?

Log in

No account? Create an account
I'd like to share with you a limerick - not one I've written… - Peter Sheil [entries|archive|friends|userinfo]
Peter Sheil

[ website | Peter's Home Page ]
[ userinfo | livejournal userinfo ]
[ archive | journal archive ]

[Feb. 15th, 2006|11:19 am]
Peter Sheil
I'd like to share with you a limerick - not one I've written personally but one that is ... well read it yourself.

Peace
peter

be by Carl Lands

Be. Look. Reach. Poop. Bathe. Turn. Sleep. Cry. Feed.
Puke. Grow. Walk. Talk. Run. Learn. Dream. Love. Breed.
Laugh. Change. Fear. Hate. Fight. Stay.
Work. Drive. Need. Slump. Plead. Play.
Stop. Smell. Shirk. Age. Think. Wait. Ail. Fall. Bleed.
LinkReply

Comments:
[User Picture]From: kevinrtaylor
2006-02-15 01:52 pm (UTC)
Comment to Carl:

I have trouble seeing this as a limerick.
I can forgive the non-standard number of syllables per line,
but this is all spondees or mollossi.
I expect a limeric to be close to:

iamb anapest anapest
iamb anapest anapest
iamb anapest
iamb anapest
iamb anapest anapest

with some of the leading iambic feet optionally replaced with anapesti.
(not antipasti)

Be good. Be a writer of style.
Write lines that will make us all smile.
The verse may be bad,
and sentiment sad,
But don't make your metre a mile.

;-)
(Reply) (Thread)
[User Picture]From: petersheil
2006-02-15 02:10 pm (UTC)
Kevin,

We have long discussions on exactly what makes a limerick (let alone a good one) on the oedilf web site (in the forums and in the workshopping of the limericks). Whilst the form you are suggesting is a perfectly valid limerick stressing schems there are many more we accept. From our "Standards and Guidlines" (http://bbs.oedilf.com/bbs/viewtopic.php?t=908)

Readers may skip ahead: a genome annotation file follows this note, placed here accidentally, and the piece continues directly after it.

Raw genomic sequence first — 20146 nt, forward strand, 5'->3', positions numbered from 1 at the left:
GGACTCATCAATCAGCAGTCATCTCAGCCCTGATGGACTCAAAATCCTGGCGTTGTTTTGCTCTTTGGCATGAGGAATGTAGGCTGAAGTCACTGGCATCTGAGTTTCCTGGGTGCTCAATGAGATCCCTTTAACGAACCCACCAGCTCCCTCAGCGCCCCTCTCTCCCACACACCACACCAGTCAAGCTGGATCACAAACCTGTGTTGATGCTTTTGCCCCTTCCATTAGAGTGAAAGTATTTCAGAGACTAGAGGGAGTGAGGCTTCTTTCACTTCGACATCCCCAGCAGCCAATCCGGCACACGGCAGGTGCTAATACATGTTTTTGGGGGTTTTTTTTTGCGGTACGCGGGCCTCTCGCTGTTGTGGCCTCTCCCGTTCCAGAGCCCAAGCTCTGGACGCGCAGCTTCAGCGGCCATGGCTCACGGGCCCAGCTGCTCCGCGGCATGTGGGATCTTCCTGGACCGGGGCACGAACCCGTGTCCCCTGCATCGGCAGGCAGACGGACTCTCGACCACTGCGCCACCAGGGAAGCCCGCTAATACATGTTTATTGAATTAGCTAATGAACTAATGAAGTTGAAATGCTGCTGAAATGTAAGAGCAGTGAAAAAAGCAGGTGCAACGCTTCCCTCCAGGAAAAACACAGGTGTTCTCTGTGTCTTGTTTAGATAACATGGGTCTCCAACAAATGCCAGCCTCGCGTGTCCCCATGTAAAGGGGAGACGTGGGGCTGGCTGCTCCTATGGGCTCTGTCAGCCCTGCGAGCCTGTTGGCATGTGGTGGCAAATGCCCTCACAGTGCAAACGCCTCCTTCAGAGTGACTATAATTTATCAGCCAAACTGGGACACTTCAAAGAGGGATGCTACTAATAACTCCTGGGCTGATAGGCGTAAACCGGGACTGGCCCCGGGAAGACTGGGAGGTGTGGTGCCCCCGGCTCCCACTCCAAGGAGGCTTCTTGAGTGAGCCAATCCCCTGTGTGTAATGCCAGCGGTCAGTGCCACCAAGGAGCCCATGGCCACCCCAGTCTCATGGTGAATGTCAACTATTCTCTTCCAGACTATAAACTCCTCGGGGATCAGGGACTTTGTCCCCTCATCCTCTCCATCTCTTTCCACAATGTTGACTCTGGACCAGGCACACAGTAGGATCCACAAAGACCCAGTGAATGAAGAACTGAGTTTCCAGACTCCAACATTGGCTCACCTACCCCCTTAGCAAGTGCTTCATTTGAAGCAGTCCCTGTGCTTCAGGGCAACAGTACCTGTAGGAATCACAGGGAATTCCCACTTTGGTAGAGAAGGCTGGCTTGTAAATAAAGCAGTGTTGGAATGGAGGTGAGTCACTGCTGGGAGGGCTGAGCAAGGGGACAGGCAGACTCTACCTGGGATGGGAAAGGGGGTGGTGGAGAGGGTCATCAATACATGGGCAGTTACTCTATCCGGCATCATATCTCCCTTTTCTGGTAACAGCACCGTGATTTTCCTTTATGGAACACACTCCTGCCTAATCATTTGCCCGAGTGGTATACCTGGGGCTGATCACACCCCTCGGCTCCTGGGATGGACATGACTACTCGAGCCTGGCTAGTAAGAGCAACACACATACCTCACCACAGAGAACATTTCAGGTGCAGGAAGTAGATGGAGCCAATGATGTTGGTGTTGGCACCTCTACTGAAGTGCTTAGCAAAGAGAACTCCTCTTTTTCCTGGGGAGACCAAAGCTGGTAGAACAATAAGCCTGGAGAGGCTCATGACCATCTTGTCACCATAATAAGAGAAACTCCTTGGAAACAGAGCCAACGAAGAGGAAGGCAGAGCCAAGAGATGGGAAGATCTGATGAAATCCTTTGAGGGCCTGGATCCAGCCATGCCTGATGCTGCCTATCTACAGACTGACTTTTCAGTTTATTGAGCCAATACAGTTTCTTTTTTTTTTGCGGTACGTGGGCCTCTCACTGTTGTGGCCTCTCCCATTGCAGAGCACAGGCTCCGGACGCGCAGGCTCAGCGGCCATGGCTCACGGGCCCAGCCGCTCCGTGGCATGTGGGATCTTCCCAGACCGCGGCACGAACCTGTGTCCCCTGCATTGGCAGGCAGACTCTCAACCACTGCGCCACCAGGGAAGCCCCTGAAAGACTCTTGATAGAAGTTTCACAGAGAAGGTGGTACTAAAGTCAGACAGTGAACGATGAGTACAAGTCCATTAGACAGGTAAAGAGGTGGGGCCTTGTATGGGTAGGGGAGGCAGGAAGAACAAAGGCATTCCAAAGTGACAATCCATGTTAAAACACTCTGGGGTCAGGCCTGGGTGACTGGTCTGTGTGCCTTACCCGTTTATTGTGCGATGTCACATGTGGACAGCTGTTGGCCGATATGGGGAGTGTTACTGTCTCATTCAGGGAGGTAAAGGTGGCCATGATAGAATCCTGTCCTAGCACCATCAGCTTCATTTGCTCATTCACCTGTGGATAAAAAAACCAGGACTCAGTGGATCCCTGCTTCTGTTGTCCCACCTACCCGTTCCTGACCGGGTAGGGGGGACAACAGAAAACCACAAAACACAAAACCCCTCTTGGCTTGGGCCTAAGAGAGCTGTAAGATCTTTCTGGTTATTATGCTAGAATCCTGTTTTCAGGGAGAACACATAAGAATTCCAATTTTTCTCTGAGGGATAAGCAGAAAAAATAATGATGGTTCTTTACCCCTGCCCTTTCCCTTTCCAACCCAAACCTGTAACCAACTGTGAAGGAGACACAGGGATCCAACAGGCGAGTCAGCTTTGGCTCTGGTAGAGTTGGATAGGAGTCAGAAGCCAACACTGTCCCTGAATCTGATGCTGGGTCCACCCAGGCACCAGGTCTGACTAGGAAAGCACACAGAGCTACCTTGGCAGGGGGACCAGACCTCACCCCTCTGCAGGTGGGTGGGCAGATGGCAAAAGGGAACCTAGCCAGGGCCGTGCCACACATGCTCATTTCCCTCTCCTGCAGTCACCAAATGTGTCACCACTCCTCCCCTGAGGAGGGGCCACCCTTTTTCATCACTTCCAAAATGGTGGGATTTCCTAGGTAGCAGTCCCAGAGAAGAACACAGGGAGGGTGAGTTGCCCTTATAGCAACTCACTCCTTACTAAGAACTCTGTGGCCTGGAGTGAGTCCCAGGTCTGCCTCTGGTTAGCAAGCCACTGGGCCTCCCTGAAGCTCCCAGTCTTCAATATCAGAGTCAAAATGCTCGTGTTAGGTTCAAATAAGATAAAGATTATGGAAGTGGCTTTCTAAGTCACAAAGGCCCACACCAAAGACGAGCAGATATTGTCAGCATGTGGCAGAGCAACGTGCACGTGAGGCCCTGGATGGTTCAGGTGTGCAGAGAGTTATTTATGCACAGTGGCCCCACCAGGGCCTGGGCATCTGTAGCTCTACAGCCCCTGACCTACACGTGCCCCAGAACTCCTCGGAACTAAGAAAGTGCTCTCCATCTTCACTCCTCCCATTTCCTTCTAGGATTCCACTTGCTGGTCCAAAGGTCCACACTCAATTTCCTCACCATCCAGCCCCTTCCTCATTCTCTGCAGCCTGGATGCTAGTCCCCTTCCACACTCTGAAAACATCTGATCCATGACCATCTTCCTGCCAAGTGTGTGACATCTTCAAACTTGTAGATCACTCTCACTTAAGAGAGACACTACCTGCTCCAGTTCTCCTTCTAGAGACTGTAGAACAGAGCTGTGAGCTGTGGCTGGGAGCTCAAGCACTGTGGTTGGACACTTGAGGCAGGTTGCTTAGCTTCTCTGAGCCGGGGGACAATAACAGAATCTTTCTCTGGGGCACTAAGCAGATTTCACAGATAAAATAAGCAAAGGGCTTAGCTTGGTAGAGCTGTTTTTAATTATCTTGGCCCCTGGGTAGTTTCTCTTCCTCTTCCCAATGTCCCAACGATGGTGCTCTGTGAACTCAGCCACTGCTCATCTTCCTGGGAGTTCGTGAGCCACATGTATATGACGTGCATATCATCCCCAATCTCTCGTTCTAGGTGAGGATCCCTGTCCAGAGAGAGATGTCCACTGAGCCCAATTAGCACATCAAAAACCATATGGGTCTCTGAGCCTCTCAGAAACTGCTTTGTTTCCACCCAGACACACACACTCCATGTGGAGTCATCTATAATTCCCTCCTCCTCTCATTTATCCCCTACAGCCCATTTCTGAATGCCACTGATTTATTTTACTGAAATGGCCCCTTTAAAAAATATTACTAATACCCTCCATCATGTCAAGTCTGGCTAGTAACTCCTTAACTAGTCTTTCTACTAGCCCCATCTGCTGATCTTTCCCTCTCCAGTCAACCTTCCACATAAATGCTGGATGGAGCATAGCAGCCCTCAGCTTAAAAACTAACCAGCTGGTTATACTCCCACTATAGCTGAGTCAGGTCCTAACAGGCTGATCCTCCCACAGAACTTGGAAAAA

2. What is a Limerick? – A limerick is:

A. five lines long,
B. in anapest meter,
C. with lines 1, 2 and 5 being three metrical feet long (da-da-DAH da-da-DAH da-da-DAH) and rhyming with each other, and
D. with lines 3 and 4 being two metrical feet long (da-da-DAH da-da-DAH) and rhyming with each other.
E. and that’s about it.

Some will say that it’s usually humorous (or, strangely, that it has to be humorous; I’ve never understood that) and that it may often deal with matters pertaining to sex (or, stranger still, ditto the above comment) but we don’t.
(Reply) (Parent) (Thread)
[User Picture]From: kevinrtaylor
2006-02-15 02:54 pm (UTC)
Poetry is more than just syllable counting and rhyme, and in many forms the metre is important, as shown by the rule B you quoted.

From the same source:

3. Meter – Since a strong anapest meter is the heart of any limerick, nothing will hobble your writing more quickly than awkward stresses.

Which is my point. The quoted poem does not fall naturally or even with mild coercion into anapest meter.
Try reading it aloud.

Iambs in the first foot are however perfectly acceptable, as in:

There was a young bard of Japan

and in my experience more common than anapest, especially in the first line.

From the same site as "be":

Beryllium's element four,
Found in many a mineral ore.
A light metal that's brittle,
Long contact with it'll
Cause health problems tough to ignore.


Lines 1 and 4 start with iambs.
Lines 3 and 4 have an extra unstressed syllable at the end, this being part of the humour.

I suppose it comes down to whether you see poetry as art or science.
(Reply) (Parent) (Thread)
[User Picture]From: petersheil
2006-02-15 06:28 pm (UTC)
Poetry is certainly art, but can have "rules" applied to it. So for a limerick you usually have a rhyming scheme AABBA, the meter is anapestic and often the subject is humerous.

Within the OEDILF our A lines are generally :--

(x) (x) X x x X x x X (x) (x)
Where (x) is an optional unstressed syllable,
x is an unstressed syl and
X is a stressed syl.

Since we are trying to write a limerick for every word in the English language, there will be many times when we have to use words that do not readily fit into an anapest meter and have to "adjust" to fit them in.

Maybe you hould join the site and submit some limericks yourself?
(Reply) (Parent) (Thread)